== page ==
And even if you don’t have the resources yourself, you can always partner with someone who does. Offer your services as a co-host who can help think of show topics, or you could even offer to be an intern to learn the ropes.
The depressing part of the ease of podcasting is that too many hosts start out with poor audio quality, and pod-savvy listeners in 2017 have so many well-produced options, those podcasts unfortunately don’t tend to pick up steam.
Socially awkward holiday parties are now a lot easier
So now when I’m at that cringe-worthy, socially awkward holiday party, I feel pretty good about pointing someone at my podcast 120+ episodes in.
Most of the time, if they’re interested, they’ll pull it right up on their mobile and hit Subscribe.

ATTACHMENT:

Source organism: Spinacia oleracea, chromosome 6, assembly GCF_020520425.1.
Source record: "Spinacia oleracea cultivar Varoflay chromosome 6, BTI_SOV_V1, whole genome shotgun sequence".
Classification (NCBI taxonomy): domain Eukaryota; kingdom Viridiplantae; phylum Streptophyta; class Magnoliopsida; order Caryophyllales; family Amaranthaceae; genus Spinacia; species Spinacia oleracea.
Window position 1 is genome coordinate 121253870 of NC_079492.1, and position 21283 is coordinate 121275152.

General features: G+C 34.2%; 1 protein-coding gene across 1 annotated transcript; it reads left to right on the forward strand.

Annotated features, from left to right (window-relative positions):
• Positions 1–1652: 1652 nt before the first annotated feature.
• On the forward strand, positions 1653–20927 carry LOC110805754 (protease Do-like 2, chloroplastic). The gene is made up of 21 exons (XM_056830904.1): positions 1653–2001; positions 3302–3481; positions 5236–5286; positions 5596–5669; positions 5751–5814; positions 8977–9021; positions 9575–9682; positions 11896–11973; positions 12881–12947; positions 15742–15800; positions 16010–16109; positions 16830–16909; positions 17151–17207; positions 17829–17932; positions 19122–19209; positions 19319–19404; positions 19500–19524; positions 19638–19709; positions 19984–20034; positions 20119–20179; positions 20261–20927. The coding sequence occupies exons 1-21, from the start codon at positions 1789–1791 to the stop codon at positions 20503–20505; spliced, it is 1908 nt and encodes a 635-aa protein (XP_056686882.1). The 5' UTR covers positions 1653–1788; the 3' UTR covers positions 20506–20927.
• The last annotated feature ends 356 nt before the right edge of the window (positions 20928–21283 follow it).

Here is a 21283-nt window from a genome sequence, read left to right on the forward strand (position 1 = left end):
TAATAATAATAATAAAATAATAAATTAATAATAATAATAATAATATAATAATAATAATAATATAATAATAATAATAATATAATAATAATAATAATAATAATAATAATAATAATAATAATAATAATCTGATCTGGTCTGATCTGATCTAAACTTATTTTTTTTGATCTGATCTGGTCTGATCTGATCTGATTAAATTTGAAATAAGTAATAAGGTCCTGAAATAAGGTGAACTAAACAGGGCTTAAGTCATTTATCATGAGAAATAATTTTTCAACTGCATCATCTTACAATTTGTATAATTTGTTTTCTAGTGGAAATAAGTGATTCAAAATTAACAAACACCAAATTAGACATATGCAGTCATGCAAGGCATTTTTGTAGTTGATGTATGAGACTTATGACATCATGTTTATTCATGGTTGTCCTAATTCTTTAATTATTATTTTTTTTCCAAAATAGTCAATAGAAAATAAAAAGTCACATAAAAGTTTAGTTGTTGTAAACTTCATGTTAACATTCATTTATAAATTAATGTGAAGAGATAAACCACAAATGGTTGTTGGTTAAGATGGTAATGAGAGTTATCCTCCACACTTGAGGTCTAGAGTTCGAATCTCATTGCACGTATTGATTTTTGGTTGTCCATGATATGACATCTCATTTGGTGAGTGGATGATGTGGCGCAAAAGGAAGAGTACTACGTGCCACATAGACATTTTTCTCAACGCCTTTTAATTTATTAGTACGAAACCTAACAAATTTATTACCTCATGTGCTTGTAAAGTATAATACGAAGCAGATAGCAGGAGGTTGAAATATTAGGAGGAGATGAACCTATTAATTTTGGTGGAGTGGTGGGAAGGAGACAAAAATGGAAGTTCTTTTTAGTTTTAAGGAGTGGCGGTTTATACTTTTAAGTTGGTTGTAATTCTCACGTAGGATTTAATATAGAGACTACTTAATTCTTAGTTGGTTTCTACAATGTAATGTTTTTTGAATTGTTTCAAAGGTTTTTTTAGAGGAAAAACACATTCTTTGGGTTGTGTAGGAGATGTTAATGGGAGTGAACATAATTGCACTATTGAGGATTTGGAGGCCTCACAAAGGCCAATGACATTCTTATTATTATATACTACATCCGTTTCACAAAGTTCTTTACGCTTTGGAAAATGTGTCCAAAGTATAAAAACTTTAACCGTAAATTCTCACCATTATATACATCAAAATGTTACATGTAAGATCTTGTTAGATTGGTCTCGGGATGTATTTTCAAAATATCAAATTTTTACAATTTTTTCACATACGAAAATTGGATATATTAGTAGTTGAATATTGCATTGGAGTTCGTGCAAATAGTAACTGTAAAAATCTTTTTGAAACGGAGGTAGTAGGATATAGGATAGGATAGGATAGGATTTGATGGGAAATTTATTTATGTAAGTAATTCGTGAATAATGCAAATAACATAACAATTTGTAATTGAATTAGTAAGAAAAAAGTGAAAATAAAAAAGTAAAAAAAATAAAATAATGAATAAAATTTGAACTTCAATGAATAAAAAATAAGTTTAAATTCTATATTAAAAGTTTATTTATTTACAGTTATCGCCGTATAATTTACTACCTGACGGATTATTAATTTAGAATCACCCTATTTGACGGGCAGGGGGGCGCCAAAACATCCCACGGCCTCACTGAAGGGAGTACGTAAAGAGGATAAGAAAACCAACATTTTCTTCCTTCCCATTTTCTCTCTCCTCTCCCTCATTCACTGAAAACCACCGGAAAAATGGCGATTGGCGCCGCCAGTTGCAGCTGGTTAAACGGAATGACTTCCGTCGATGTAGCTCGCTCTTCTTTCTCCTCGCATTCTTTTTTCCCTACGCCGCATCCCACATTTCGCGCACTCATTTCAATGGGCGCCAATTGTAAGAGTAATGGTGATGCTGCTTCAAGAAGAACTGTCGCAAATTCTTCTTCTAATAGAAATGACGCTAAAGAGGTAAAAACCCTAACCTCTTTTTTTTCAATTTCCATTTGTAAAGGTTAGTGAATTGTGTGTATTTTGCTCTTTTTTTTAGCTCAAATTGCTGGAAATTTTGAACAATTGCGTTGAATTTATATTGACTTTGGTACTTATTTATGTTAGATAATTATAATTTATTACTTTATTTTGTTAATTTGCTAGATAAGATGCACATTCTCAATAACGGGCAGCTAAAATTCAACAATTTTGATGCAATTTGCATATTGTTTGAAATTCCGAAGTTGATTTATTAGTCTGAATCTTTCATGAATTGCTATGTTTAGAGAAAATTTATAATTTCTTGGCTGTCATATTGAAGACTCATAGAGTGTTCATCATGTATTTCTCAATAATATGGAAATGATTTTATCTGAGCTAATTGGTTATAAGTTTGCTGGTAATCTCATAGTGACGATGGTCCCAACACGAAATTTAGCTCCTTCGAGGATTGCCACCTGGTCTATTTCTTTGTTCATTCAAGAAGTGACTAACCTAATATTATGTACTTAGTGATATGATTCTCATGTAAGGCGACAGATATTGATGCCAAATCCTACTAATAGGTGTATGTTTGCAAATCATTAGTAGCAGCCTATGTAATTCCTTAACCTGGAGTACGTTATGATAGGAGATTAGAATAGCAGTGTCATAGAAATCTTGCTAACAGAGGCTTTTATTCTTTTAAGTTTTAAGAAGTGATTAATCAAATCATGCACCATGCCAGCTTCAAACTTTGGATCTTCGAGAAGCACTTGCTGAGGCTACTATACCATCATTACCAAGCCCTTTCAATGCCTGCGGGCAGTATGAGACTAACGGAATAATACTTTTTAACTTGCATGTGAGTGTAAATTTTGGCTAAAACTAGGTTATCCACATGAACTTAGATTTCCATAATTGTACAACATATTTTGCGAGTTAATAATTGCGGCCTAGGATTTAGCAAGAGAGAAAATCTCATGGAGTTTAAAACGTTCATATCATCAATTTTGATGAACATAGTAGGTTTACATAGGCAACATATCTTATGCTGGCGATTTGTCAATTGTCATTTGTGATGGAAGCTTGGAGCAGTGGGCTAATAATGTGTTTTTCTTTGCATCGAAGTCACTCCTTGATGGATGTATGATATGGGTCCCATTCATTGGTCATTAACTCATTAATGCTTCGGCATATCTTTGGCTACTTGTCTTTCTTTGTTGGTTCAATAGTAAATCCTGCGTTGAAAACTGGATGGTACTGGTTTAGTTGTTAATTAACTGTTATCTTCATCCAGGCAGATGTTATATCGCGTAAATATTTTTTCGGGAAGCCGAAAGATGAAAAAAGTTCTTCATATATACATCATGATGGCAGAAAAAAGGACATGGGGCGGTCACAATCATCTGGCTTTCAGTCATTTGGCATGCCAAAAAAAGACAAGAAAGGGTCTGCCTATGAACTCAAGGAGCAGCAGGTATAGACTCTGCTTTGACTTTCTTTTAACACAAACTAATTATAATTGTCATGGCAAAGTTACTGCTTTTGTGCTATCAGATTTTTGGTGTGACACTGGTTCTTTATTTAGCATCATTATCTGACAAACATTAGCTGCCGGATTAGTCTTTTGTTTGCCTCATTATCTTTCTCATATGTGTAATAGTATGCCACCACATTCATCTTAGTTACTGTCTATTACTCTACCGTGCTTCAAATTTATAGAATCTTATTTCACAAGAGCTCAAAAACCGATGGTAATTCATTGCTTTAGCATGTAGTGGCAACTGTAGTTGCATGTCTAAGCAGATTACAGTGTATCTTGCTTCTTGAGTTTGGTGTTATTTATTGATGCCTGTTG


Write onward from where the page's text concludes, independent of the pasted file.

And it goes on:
It’s easier than dropping a business card in someone’s hand that will inevitably be lost in a sea of other cards, and it’s far more memorable.
And I have to say, with the coming innovations in both smart speakers and voice search, who knows?
I’m quite optimistic that some day our audiences will be able to say “Find me a podcast about X, Y, and Z,” and voila! Fingers crossed my show will be just what they want to listen to. Yours too.
Until then, here is a great resource for doing some research on podcasts that might match the topics you’re thinking about tackling.
It’s still a great time to start an indie, hyper-local, niche podcast. So what are you waiting for?
See you out there.